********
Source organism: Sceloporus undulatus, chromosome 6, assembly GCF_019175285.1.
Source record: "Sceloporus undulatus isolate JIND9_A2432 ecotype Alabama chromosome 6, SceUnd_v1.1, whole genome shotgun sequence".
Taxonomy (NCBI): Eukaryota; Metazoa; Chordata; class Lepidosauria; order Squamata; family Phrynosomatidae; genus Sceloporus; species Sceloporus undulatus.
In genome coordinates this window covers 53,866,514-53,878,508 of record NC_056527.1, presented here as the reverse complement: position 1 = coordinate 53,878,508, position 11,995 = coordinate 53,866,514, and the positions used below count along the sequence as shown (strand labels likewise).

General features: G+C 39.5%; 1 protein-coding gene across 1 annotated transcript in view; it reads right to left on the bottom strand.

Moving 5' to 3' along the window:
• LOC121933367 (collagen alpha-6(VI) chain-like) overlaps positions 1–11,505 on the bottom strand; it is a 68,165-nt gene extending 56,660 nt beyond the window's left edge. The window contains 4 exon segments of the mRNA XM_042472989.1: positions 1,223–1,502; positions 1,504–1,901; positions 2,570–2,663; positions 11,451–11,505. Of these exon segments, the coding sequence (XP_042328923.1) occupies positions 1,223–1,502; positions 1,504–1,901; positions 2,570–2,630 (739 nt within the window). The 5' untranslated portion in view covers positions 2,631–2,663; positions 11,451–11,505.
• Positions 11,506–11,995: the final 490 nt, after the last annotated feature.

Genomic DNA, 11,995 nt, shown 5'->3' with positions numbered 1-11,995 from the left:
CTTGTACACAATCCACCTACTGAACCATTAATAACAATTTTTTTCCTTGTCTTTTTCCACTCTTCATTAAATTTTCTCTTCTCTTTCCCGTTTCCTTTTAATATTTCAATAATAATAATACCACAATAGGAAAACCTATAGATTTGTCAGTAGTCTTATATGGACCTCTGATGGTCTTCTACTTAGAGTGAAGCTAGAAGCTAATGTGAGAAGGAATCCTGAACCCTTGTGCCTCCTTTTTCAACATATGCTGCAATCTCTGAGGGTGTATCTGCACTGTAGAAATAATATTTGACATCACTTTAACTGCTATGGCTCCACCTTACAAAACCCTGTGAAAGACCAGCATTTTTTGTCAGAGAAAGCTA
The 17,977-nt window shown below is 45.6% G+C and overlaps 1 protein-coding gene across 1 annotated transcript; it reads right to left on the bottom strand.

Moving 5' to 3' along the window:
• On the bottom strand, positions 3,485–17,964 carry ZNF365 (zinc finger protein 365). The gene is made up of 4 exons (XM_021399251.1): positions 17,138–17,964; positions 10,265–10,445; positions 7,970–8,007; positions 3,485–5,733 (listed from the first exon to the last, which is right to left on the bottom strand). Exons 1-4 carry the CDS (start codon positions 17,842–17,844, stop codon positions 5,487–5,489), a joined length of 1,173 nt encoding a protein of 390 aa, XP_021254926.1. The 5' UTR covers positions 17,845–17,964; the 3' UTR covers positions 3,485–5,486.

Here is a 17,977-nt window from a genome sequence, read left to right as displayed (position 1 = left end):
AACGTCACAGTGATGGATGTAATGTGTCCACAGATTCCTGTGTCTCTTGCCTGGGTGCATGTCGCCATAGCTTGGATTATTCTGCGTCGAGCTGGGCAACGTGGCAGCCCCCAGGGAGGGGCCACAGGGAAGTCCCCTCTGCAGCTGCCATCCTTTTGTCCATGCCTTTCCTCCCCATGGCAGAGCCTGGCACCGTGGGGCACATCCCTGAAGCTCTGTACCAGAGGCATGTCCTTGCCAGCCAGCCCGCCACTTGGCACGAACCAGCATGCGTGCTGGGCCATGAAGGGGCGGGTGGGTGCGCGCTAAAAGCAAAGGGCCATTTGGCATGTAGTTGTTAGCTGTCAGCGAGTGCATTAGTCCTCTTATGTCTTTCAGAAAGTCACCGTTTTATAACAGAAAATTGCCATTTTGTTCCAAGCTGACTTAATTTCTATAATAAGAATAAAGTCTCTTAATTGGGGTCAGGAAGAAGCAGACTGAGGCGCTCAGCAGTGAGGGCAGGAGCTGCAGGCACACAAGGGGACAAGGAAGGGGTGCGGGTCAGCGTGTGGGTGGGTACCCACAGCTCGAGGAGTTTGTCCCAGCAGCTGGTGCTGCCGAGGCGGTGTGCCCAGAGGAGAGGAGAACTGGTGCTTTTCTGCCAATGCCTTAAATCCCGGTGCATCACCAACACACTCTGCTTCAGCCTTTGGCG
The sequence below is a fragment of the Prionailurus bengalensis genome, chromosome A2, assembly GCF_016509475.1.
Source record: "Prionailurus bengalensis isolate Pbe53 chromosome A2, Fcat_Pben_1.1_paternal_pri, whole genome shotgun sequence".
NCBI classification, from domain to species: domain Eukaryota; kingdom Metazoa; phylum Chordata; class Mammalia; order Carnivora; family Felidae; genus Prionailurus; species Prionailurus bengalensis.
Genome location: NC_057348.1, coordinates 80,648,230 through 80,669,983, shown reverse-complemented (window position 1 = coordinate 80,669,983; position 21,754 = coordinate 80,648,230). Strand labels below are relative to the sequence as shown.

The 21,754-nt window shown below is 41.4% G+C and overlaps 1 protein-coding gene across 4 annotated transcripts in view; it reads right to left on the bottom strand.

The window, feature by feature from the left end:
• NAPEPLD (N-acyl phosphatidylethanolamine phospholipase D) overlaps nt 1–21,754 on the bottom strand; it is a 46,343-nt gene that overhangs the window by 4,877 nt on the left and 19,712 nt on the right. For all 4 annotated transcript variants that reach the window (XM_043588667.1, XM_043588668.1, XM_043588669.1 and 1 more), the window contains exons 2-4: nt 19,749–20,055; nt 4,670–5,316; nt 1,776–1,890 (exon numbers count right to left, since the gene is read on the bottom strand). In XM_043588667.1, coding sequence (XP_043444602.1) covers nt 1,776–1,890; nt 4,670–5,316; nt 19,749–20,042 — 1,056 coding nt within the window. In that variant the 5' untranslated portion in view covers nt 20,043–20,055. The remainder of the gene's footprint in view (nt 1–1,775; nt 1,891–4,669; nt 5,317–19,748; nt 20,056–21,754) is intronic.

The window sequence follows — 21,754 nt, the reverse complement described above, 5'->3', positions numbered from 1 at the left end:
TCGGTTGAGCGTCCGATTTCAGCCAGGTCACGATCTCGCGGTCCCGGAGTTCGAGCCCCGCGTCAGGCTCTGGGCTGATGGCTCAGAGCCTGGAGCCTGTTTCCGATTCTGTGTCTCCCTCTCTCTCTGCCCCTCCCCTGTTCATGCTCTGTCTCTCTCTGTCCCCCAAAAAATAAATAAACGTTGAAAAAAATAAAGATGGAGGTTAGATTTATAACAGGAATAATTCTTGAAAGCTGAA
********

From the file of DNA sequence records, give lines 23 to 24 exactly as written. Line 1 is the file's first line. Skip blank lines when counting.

The window sequence follows — 21,754 nt, the reverse complement described above, 5'->3', positions numbered from 1 at the left end:
TCGGTTGAGCGTCCGATTTCAGCCAGGTCACGATCTCGCGGTCCCGGAGTTCGAGCCCCGCGTCAGGCTCTGGGCTGATGGCTCAGAGCCTGGAGCCTGTTTCCGATTCTGTGTCTCCCTCTCTCTCTGCCCCTCCCCTGTTCATGCTCTGTCTCTCTCTGTCCCCCAAAAAATAAATAAACGTTGAAAAAAATAAAGATGGAGGTTAGATTTATAACAGGAATAATTCTTGAAAGCTGAA